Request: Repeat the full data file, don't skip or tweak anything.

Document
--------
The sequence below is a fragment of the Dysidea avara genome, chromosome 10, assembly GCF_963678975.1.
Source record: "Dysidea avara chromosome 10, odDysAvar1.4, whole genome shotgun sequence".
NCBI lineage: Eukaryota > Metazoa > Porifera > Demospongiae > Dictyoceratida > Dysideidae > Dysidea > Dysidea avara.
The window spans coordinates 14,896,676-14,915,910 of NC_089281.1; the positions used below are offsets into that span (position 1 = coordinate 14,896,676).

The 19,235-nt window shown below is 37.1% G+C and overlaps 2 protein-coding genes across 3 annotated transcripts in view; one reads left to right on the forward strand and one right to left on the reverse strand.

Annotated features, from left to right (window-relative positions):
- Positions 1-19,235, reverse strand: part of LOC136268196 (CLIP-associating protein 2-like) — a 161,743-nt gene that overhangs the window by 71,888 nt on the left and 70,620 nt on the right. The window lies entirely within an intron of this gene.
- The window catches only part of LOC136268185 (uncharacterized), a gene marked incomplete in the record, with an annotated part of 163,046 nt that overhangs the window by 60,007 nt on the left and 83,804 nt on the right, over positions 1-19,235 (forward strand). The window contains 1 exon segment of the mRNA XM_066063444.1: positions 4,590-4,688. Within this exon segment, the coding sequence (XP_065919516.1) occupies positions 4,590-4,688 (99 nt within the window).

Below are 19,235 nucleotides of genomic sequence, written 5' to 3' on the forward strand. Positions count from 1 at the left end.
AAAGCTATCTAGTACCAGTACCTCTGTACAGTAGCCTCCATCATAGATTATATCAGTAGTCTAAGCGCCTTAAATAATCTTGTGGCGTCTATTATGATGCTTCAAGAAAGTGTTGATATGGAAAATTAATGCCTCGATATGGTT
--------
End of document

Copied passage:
The sequence below is a fragment of the Dysidea avara genome, chromosome 10, assembly GCF_963678975.1.
Source record: "Dysidea avara chromosome 10, odDysAvar1.4, whole genome shotgun sequence".
NCBI lineage: Eukaryota > Metazoa > Porifera > Demospongiae > Dictyoceratida > Dysideidae > Dysidea > Dysidea avara.
The window spans coordinates 14,896,676-14,915,910 of NC_089281.1; the positions used below are offsets into that span (position 1 = coordinate 14,896,676).

The 19,235-nt window shown below is 37.1% G+C and overlaps 2 protein-coding genes across 3 annotated transcripts in view; one reads left to right on the forward strand and one right to left on the reverse strand.

Annotated features, from left to right (window-relative positions):
- Positions 1-19,235, reverse strand: part of LOC136268196 (CLIP-associating protein 2-like) — a 161,743-nt gene that overhangs the window by 71,888 nt on the left and 70,620 nt on the right. The window lies entirely within an intron of this gene.
- The window catches only part of LOC136268185 (uncharacterized), a gene marked incomplete in the record, with an annotated part of 163,046 nt that overhangs the window by 60,007 nt on the left and 83,804 nt on the right, over positions 1-19,235 (forward strand). The window contains 1 exon segment of the mRNA XM_066063444.1: positions 4,590-4,688. Within this exon segment, the coding sequence (XP_065919516.1) occupies positions 4,590-4,688 (99 nt within the window).

Below are 19,235 nucleotides of genomic sequence, written 5' to 3' on the forward strand. Positions count from 1 at the left end.
AAAGCTATCTAGTACCAGTACCTCTGTACAGTAGCCTCCATCATAGATTATATCAGTAGTCTAAGCGCCTTAAATAATCTTGTGGCGTCTATTATGATGCTTCAAGAAAGTGTTGATATGGAAAATTAATGCCTCGATATGGTT